|Nokes, Sue - UNIVERSITY OF KENTUCKY|
|Subler, S - OHIO STATE UNIVERSITY|
|Blair, J - OHIO STATE UNIVERSITY|
Submitted to: Soil & Tillage Research
Publication Type: Peer Reviewed Journal
Publication Acceptance Date: June 12, 1997
Publication Date: N/A
Interpretive Summary: Environmental concerns, especially related to water quality, have prompted farmers and researchers to consider alternative and innovative farming systems in order to minimize agricultural impacts on water quality. Our research looked at three cropping/tillage systems that use different amounts of tillage, nitrogen fertilizers, and herbicides. We wanted to know whether reduction of tillage, nitrogen, and herbicide affected crop establishment, yields, weed pressures, and residue cover for erosion protection. We found no difference in corn or soybean yields with the three different systems. Surface residue cover exceeded the required 30% conservation compliance requirement in all systems. Weeds were controlled adequately in all systems even with reduced herbicide use. Farming systems with reduced inputs of tillage, fertilizer and herbicides can be adopted without loss of yield or increased weed problems.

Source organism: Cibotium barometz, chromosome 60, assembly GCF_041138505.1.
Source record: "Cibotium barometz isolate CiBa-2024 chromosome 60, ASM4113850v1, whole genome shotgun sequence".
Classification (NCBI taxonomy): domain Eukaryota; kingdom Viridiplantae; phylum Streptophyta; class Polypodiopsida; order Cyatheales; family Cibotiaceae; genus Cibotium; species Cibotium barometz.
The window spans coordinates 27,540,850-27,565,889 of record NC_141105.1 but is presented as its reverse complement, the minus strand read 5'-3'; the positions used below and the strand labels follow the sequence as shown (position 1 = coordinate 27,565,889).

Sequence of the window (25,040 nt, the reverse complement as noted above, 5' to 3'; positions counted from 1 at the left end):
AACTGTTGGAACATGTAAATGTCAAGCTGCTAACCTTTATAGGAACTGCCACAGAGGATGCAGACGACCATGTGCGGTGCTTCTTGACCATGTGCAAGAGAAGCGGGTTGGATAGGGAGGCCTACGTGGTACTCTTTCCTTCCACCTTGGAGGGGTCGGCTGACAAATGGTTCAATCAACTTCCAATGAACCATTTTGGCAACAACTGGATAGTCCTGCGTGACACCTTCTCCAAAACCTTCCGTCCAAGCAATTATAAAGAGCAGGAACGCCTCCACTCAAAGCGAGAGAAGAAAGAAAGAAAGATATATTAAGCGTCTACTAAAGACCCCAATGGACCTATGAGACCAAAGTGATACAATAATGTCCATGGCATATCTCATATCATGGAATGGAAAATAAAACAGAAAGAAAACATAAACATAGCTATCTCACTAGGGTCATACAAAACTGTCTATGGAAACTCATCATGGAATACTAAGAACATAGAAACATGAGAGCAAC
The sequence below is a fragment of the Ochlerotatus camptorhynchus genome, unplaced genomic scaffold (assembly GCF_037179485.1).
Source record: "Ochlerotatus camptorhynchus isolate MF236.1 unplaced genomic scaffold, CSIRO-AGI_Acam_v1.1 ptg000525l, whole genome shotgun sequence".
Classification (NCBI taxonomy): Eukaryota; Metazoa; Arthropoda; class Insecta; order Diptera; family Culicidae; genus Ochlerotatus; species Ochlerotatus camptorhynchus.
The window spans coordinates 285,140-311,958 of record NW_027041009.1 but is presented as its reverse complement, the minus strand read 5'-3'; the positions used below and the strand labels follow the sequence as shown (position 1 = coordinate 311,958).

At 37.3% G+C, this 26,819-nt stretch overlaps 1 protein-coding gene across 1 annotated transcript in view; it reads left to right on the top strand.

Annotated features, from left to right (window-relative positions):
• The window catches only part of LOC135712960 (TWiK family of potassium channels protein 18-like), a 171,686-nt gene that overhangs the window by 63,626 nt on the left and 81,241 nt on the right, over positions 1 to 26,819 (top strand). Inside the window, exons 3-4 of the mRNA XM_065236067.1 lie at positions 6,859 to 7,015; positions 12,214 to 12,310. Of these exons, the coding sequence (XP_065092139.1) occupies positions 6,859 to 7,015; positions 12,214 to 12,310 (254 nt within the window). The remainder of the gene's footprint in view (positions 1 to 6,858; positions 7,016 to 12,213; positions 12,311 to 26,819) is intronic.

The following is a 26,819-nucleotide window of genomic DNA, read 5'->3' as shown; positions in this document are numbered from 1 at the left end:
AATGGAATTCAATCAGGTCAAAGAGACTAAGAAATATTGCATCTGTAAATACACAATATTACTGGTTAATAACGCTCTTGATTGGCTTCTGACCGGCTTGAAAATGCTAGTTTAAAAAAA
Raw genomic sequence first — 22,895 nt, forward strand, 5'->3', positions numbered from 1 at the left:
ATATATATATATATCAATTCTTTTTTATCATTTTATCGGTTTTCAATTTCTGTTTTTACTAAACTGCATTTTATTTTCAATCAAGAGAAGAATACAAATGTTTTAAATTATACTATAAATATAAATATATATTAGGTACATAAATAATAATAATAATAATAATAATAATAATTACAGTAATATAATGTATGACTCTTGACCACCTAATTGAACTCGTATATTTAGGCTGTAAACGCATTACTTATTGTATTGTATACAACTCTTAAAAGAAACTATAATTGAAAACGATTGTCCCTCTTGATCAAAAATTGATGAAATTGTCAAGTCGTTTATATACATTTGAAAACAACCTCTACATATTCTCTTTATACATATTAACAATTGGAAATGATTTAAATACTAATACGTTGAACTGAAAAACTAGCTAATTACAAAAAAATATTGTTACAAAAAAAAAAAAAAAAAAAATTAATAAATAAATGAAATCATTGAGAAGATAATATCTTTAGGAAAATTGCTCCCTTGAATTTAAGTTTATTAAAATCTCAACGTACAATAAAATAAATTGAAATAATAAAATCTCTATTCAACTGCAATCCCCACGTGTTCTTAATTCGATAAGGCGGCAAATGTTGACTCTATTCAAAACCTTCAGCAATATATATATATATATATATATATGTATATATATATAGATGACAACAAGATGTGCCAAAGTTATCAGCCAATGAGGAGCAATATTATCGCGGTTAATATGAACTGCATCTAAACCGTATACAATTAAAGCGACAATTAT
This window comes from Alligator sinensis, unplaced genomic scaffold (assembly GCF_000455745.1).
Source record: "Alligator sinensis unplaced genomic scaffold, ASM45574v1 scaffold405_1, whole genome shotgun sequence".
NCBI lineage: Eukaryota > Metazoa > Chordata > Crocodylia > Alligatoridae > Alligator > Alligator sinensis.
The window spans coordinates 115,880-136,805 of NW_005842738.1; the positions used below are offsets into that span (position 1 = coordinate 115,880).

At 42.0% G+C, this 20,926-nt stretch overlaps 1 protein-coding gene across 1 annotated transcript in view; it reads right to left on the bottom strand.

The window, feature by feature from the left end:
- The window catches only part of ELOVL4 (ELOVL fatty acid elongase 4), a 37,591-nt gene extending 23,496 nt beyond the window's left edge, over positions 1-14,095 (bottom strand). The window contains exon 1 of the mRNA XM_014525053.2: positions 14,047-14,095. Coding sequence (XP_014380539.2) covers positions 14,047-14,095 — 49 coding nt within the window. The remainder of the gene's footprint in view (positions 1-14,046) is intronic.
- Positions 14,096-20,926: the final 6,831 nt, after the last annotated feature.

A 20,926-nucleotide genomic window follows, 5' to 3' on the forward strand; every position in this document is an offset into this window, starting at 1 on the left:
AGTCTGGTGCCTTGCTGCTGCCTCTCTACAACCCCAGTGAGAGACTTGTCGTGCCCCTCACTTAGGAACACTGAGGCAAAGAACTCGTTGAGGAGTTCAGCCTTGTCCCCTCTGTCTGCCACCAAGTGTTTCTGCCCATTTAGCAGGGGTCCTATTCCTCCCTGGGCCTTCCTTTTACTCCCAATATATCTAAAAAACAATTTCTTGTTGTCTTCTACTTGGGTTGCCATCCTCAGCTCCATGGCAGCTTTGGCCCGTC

Technical Abstract: Systems research is a departure from traditional, controlled factor experiments. Whole system experiments provide information about interactions that affect the success of the system. The objectives of this study were to compare corn and soybean productivity, surface residue cover after planting, corn plant establishment, and weed biomass under three cropping/tillage systems. The systems were continuous corn (chisel plowed), corn/soybean rotation (no-tillage for corn/chisel plowed for soybeans), and corn/soybean/wheat rotation (ridge tillage). All phases of each rotation were established in triplicate on 0.4 ha plots on a Huntington silt loam soil at Piketon, Ohio, U.S.A. No differences in yields between systems were detected, except for the first year soybeans on ridges. The no-till corn had significantly higher residue cover at planting than the other two systems, however, all systems had surface residue cover ò 30% in at least half of the years studied. Differences in plant emergence were detected only in 1995 for corn. No differences between systems were detected for early season and end of season weed biomass. Based on five years of field data, any of these three cropping/tillage systems can be adopted on Huntington silt-loam soil without yield reductions.